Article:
SANTA CLARA, Calif.--As you might expect from a vice president of product marketing, Facebook's Chamath Palihapitiya can deliver a convincing sales pitch.
His sell: Facebook is the next-generation platform of the Internet that can turn any ambitious entrepreneur (with the right application) into an overnight success. He rattled off the stats to back up the argument.
The average development time, he said, for an entrepreneur to build a Facebook application is between two and 15 weeks, according to a self-reported survey of its developer community. The average number of employees to make those applications: between one and five people. And about 33 percent of Facebook application makers reported profits of up to $500,000 a month. Finally, at least one-quarter of the applications running on Facebook have 100,000 active daily users.
"The barrier to entry is lower than it's ever been," Palihapitiya said to an audience here Saturday at the TieCon conference. "When you build something social, you get immediately rewarded with distribution. You will allow your user base to be your marketers."
Palihapitiya, a former venture capitalist at the Mayfield Fund and one-time head of AOL's instant messaging application, knew his audience. TieCon is a two-day conference cut out for technology entrepreneurs; and it attracted as many as 4,000 attendees. But some attendees said that at times, the talk was too wonky (with terms like "social stack") and heavy on PowerPoint. At least one attendee said that the speech was a "good sell."
Luring more developers to Facebook is essential for the company's plans to become, as Palihapitiya said, the network operator of the Internet.
"We view ourselves as a technology company at our core. We're the cable company creating the pipes, and what they carry is social information and engagement information about people," he said.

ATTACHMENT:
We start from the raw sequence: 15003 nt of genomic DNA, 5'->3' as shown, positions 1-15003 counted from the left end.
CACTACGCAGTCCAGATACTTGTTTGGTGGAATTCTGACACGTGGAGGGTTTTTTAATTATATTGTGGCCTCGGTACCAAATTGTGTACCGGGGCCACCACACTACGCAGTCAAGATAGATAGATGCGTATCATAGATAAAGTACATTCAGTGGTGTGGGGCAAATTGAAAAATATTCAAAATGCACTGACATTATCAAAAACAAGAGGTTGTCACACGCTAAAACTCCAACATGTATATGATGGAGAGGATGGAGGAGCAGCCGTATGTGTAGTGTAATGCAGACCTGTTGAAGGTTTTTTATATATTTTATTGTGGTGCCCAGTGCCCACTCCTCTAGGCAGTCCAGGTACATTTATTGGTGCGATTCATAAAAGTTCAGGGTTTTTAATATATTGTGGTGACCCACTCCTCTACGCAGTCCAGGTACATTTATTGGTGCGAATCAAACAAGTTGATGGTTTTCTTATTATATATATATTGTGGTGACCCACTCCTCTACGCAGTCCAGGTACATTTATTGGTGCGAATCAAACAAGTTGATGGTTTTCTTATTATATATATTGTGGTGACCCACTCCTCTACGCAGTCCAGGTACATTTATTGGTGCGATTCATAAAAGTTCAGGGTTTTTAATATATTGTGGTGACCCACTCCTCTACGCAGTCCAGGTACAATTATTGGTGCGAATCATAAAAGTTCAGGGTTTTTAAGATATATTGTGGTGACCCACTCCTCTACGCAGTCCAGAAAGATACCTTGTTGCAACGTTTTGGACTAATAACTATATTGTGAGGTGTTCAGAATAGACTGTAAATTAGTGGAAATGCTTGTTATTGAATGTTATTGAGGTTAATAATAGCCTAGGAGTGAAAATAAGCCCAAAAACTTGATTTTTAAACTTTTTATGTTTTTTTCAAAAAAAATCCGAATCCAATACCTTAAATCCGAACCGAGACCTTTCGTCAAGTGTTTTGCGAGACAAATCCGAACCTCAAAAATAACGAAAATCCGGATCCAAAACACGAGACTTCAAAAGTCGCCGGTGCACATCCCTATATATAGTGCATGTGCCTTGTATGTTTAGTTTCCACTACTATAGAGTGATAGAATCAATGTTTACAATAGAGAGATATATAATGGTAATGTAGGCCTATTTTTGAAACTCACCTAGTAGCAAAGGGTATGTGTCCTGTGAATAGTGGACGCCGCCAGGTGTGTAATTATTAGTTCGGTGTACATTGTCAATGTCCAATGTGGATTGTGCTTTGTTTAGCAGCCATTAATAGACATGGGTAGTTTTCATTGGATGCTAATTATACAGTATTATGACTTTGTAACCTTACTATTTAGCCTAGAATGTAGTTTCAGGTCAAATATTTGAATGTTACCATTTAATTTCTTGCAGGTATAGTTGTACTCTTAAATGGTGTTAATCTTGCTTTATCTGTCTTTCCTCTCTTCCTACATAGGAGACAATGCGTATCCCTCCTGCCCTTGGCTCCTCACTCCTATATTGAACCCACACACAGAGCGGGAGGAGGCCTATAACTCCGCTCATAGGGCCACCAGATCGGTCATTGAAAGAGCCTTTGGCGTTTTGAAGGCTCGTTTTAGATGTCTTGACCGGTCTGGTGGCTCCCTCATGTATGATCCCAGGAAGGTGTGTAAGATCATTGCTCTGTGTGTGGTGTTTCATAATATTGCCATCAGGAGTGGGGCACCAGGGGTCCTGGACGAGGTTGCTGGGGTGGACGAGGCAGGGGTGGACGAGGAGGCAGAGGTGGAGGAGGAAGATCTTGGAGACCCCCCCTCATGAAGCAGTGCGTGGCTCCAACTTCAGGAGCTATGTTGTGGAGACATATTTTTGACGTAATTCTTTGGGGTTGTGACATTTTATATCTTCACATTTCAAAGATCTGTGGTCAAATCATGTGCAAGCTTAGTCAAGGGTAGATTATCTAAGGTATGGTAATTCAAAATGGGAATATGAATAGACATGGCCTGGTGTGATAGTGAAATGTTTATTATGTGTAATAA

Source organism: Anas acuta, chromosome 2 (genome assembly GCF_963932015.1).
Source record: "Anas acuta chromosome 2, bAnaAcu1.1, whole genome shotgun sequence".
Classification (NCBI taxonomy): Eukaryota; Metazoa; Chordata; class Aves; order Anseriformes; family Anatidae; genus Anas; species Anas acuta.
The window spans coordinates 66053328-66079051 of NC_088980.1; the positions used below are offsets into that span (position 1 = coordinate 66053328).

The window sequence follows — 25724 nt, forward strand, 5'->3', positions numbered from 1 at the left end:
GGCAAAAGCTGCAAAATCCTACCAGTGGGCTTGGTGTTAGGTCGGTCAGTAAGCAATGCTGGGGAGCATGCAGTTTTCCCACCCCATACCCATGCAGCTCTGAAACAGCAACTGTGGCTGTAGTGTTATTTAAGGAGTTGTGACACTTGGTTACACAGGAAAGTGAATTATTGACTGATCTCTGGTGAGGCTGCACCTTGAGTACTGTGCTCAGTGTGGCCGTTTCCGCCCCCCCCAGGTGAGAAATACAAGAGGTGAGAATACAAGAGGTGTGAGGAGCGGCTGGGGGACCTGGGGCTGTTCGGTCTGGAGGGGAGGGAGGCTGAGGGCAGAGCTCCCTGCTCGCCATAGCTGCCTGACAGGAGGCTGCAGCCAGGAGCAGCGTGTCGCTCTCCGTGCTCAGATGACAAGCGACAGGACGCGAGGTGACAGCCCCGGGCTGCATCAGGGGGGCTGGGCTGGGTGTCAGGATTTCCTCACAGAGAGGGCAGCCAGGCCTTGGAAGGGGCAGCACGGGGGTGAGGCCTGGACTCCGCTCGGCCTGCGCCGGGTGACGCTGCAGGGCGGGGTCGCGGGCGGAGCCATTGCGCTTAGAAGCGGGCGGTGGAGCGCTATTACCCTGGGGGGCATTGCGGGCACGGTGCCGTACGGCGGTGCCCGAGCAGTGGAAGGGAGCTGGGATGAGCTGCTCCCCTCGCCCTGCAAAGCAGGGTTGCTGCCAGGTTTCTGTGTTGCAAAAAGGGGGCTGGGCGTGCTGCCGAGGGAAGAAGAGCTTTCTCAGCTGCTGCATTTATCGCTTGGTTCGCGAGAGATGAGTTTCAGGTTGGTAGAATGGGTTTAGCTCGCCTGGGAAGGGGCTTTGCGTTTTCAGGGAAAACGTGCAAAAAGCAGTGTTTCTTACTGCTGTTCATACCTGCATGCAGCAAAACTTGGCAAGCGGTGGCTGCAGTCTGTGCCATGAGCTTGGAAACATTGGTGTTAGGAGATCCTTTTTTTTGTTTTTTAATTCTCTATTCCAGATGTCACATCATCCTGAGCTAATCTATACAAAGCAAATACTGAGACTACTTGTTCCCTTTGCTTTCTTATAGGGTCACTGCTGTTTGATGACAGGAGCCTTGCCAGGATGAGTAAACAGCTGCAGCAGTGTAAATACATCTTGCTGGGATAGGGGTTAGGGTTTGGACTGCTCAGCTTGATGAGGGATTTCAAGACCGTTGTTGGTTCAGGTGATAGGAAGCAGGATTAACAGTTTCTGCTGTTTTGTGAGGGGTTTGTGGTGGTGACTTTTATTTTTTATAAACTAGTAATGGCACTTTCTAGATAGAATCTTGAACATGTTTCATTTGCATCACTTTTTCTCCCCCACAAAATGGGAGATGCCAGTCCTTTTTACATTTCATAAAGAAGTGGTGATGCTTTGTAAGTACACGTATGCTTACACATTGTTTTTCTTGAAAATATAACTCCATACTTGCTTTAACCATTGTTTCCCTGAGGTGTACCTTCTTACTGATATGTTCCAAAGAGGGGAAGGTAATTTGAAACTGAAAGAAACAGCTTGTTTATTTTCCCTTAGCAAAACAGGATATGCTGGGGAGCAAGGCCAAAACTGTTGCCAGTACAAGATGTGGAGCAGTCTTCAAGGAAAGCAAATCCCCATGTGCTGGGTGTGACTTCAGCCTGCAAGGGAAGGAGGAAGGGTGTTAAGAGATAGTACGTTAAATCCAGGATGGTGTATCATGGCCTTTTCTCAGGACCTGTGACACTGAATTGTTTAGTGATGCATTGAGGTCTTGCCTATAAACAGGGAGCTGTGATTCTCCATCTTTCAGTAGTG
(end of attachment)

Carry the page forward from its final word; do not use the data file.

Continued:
"That plumbing should exist around the Internet, and then what happens is that people can create truly social experiences on the Web. As long as we can build the plumbing for this, we view that as a success."
For example, he talked about and illustrated (via PowerPoint) the so-called social stack, or the elements to create social experiences on the Web. Those include wide distribution on the Internet and being able to securely port your personal identity anywhere online. He said that Facebook is helping people manage their identity with privacy settings. And the company is opening distribution for developers so that their applications will be judged by merit.
"The rules of distribution are changing fundamentally. When you're an entrepreneur all you need is one person to like it, one person to be an advocate of it, and then their friends find out and engage in that."
What does Facebook gain from becoming the Internet's cable company? Palihapitiya didn't exactly say, but it hinges on all that social data captured about individuals and their friends. He said that developers make money, largely through advertising, without tax from Facebook. And he said Facebook will probably come up with its own products that developers can use to make money, presumably referring to an advertising platform.
Last year, the company backed up its commitment to developers when it introduced the Facebook Fund (or fbFund), which grants up to $250,000 to promising entrepreneurs without asking for equity. (Facebook worked in partnership with Accel and the Founders Fund to launch this initiative.) He said that Facebook has already funded a New York-based Indian couple that is working on a social application for people who are planning to get married and want the help of friends.
In a Nike-esque call to entrepreneurs, he added: "We want you to be empowered to do it."